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With the deaths of celebrities ranging from David Bowie and Prince to Carrie Fisher to Muhammad Ali, 2016 will be remembered as a year the world lost no small number of its greats. Closer to home, 2016 also saw the loss of several engineering luminaries.
Thomas Johnstone McWiggan
McWiggan was a British engineer who focused his career on radar, navigation, and communication engineering. Among his chief contributions to the field was a post as an officer of the IEEE Professional Technical Group on Aerospace and Navigational Electronics. He advocated for the adoption of the UK Microwave Landing System (DMLS) over the American TRSB.
Wesley Allison Clark
Clark was an American physicist and computer designer who worked with Charles Molnar in the creation of the first minicomputer, the LINC, which served as an inspiration for the first personal computer. He received the Eckert-Mauchly Award for his work on computer architecture, was elected to the National Academy of Engineering, and was an original recipient of the IEEE Computer Society Computer Pioneer Award.
Needle was one of the key engineers and architects in the creation of the Amiga 1000 computer. Additionally, he co-invented the Atari Lync, along with the 3DO Interactive Multiplayer, which led to revolutionary changes in gaming consoles.
Edward J. McCluskey
McCluskey worked with switches for Bell Telephone Laboratories before landing at Princeton University, followed by a stint at Stanford University as emeritus professor of electrical engineering and computer science. He was the first president of the IEEE Computer Society. His research focused on logic network theory, sequential circuits, and testing, among other topics. He was the recipient of the IEEE Emanuel R. Piore Award, the IEEE John von Neumann Medal, and was an elected member of the National Academy of Engineering.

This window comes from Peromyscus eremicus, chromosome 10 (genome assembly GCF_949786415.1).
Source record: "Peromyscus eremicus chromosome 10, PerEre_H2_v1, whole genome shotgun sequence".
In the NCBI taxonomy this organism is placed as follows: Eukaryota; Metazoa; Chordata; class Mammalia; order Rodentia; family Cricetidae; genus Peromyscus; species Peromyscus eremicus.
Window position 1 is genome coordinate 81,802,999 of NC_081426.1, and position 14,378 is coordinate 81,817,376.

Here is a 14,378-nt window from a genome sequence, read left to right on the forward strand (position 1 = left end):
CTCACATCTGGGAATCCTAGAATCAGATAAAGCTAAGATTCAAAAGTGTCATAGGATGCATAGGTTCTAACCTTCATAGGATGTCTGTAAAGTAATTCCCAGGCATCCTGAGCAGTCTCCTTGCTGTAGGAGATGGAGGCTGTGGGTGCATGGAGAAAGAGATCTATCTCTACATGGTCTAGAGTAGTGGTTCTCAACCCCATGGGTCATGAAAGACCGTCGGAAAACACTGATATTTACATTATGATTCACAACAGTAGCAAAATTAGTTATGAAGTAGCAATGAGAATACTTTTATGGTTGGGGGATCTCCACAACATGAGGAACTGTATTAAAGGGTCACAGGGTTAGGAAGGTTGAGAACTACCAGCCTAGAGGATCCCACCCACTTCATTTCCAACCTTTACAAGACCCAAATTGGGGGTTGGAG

Leonard L. Northrup Jr.
Northrup was a pivotal figure in the commercialization of solar thermal energy. His firm designed, developed, and manufactured early technologies in solar water heaters, solar concentrators, solar-powered air conditioning systems, and photovoltaic thermal systems. Northrup has 14 U.S. patents to his name.
Solomon W. Golomb
Golomb was a member of the National Academy of Engineering and the National Academy of Science. He won accolades for his work on information theory and information systems, as well as his ability to develop new applications of advanced mathematics to solve digital communications problems. With an IQ of 176, this genius was a pioneer in the field of space communications, missile guidance, cellular communications, radar, sonar, and GPS.
Rudolf E. Kalman
Kalman was a Hungarian-born American electrical engineer who co-invented the Kalman filter, an algorithm used widely in signal processing, control systems, and navigation. A researcher at the Research Institute for Advanced Studies, his theories were at first met with skepticism, but later developed into standard filtering practice celebrated and utilized by the world’s space programs.
Sutter was an American engineer widely credited as the father of the Boeing 747. Sutter had served as an advisor to Boeing and participated in the Rogers Commission investigating the Space Shuttle Challenger disaster.
Block was a German-American electrical engineer. He helped to develop IBM’s first transistorized supercomputer, the 7030 Stretch, in addition to its mainframe supercomputer, the System/360. Bloch served as the director of the National Science Foundation and won numerous awards and merits for his contribution to engineering—especially those related to the development of the IBM System/360.
Jay Wright Forrester
Forrester was an American computer engineer and systems scientist. His work led him to lay the foundations of system dynamics—a simulation of the interactions of objects in dynamic systems. His first book, Industrial Dynamics, focused on his work in this field. Some even claim that Forrester’s animation of a jumping ball on an oscilloscope was the first computer graphics animation.
Correction: December 30th, 2016. An earlier version of this article incorrectly stated when Joe Sutter, an American engineer that managed the design team behind the Boeing 747, died. He passed on August 30th, 2016, not March 21, 1921, which was his birth date.